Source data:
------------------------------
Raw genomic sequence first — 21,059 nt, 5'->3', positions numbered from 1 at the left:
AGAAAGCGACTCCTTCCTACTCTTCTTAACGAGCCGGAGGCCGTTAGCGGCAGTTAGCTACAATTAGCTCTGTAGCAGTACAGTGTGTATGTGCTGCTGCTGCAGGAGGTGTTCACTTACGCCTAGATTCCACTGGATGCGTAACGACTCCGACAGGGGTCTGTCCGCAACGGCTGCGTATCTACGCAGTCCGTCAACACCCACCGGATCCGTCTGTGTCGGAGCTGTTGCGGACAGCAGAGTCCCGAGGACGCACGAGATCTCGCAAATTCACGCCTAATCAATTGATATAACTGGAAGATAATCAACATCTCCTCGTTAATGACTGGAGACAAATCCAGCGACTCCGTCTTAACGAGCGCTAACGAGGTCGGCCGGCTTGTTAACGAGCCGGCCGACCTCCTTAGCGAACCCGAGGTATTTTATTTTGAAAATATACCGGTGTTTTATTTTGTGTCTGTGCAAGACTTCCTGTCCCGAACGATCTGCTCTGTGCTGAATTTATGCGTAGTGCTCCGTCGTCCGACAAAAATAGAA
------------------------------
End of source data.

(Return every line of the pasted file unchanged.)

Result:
Raw genomic sequence first — 21,059 nt, 5'->3', positions numbered from 1 at the left:
AGAAAGCGACTCCTTCCTACTCTTCTTAACGAGCCGGAGGCCGTTAGCGGCAGTTAGCTACAATTAGCTCTGTAGCAGTACAGTGTGTATGTGCTGCTGCTGCAGGAGGTGTTCACTTACGCCTAGATTCCACTGGATGCGTAACGACTCCGACAGGGGTCTGTCCGCAACGGCTGCGTATCTACGCAGTCCGTCAACACCCACCGGATCCGTCTGTGTCGGAGCTGTTGCGGACAGCAGAGTCCCGAGGACGCACGAGATCTCGCAAATTCACGCCTAATCAATTGATATAACTGGAAGATAATCAACATCTCCTCGTTAATGACTGGAGACAAATCCAGCGACTCCGTCTTAACGAGCGCTAACGAGGTCGGCCGGCTTGTTAACGAGCCGGCCGACCTCCTTAGCGAACCCGAGGTATTTTATTTTGAAAATATACCGGTGTTTTATTTTGTGTCTGTGCAAGACTTCCTGTCCCGAACGATCTGCTCTGTGCTGAATTTATGCGTAGTGCTCCGTCGTCCGACAAAAATAGAA